- Travel costs for dedicated business trips (FinCon anyone?)
- Legal and professional services
- Computer repair/tech support for business
- Rent or lease for dedicated office space
- Office expenses (material goods)
- Home office deduction (deduct a portion of your house expenses)
- Software or other hardware for business (cameras etc. for video/podcasting)
- Health insurance premiums if you’ve purchased private health insurance
- And more!
How to File Receipts for Taxes
You’ll definitely want to keep ALL receipts related to your business. This is your proof for all of the expenses and deductions you’ll claim at tax time.
File things in appropriate folders as soon as you get receipts and invoices, etc.
You also need to keep excellent records of all income you earn, what you pay others for blogging services (like if you have a VA), and various other earnings or spending that are associated with your business.
Filing your receipts for taxes may depend on the specific categories that apply to your unique business and what products and services you offer. The following are suggestions for categories that you can customize to fit what you need to stay organized.
Receipt Categories for Taxes
Blogger tax deduction categories include:
- Health insurance payments (if you have private insurance because you’re self-employed)
- Computer & website expenses — hosting, tech help receipts, plugins, domain name, theme costs, email service providers, courses related to business, etc.
- Supplies — such as ink, paper goods, anything you use to send physical products etc.
- Gas mileage — if you drive a lot for your business, keep good records and receipts
- Marketing and misc. expenses — money spent on marketing (advertising with Facebook etc.) stock photo purchases, video equipment if you podcast, etc.
- Accounting expenses — including any financial advisor/CPA costs, tax filing services costs, Turbotax expenses etc.
- Office rent or lease (if applicable)
- Travel expenses
General business categories for self-employed taxes:
- Income: affiliate earnings, ad income, sponsored posts or ads, any freelance work you’ve done (VA or freelance writing etc.), money earned by selling your own products, any free products you’ve been given are also “income”, etc.
- 1099 Forms
- Invoices for contractors: amounts paid for VA help, if you’ve paid writers for your blog/website, graphic or web designers, etc.
- Health insurance
- Expenses (see categories above and add others that may apply to you)
- Taxes paid: keep good records of what you’ve already paid for quarterly taxes for the year and keep copies handy of what you had to pay last year.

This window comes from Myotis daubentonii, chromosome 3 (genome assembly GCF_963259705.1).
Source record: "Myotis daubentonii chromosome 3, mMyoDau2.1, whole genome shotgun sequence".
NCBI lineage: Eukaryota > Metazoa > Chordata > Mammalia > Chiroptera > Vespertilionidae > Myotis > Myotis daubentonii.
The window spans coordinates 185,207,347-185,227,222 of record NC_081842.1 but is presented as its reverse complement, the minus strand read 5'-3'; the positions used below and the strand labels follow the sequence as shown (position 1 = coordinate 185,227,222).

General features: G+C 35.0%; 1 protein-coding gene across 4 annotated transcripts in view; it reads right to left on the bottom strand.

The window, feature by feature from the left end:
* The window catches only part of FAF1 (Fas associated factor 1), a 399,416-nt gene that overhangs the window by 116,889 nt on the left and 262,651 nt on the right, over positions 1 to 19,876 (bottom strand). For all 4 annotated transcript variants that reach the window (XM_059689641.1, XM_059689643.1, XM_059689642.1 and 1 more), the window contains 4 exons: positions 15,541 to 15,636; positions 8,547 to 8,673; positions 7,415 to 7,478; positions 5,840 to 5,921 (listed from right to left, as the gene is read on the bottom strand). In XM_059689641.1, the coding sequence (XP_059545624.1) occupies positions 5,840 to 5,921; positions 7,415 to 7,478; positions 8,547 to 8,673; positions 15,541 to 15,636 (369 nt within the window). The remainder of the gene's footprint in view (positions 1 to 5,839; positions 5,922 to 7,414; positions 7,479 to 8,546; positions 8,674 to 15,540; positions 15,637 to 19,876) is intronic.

**You’ll likely come up with more categories according to your unique business.
Receipt Organizer and File Folders
There are a few ways I like to stay organized with my receipts and all of my business files for taxes.
Desktop file holders are really handy to use because they’re great reminders to file and organize receipts and tax information right away. The various receipt categories are really easy to see because this holder has a graduated height design.
Since I love color (my office is bright yellow!), these floral file folders make office organizing fun! If your home office area is more chic… and black and white is your thing, these are gorgeous!
I also have a mini accordion file for my car. When I buy office-related products such as ink refills, paper products, and even postage related to business… I file those receipts right away so they don’t get lost in my purse. Keep driving mileage records here also!
It can be really hard to fit everything on your desk or work table (mine’s super crowded!). I recently hung a really nice wall hanging organizer, and I love it. It keeps to-do lists handy and blog post idea folders at the ready.
I wish I had seen this chic gray over the door office organizer first! If you don’t like the idea of having to hang something on the wall, this one is perfect and needs no tools.
No room for excuses now! Time to get those tax receipts organized and file folders put to good use. 😉
More Receipt Storage Ideas
If you’d like to get much more detailed and specific with your receipt filing, try getting a couple of large accordion style organizers.
For larger businesses that generate a lot of income as well as expenses and receipts, there are attractive portable receipt and paper storage options also… in case you don’t have room for filing cabinets.
Best Way to Organize Receipts Electronically
I don’t organize my receipts electronically (yet!), but when I make a go of it, there are some fabulous services available now.
I do keep all records of business earnings, expenses, etc. in specific Google Doc files. They’re set up in categories just like we discussed above for the physical office files.
Also, I’ve used Freshbooks for a few years now to send invoices AND keep excellent track of my expenses. They do it all for me! I just print out my end of the year statement and put it in my tax binder.
If you love apps and would rather keep track of things electronically, you’ll want to check out this post about the best apps for managing your business receipts.
Taxes can have a happy ending…
Keeping your receipts and tax folders well organized will make your tax preparer very happy! Or, if you use an online tax service like TurboTax, you’ll be overjoyed to have everything you need when you file.
You’ll also save more money in deductions because of good organization practices. That’s definitely a reason to celebrate!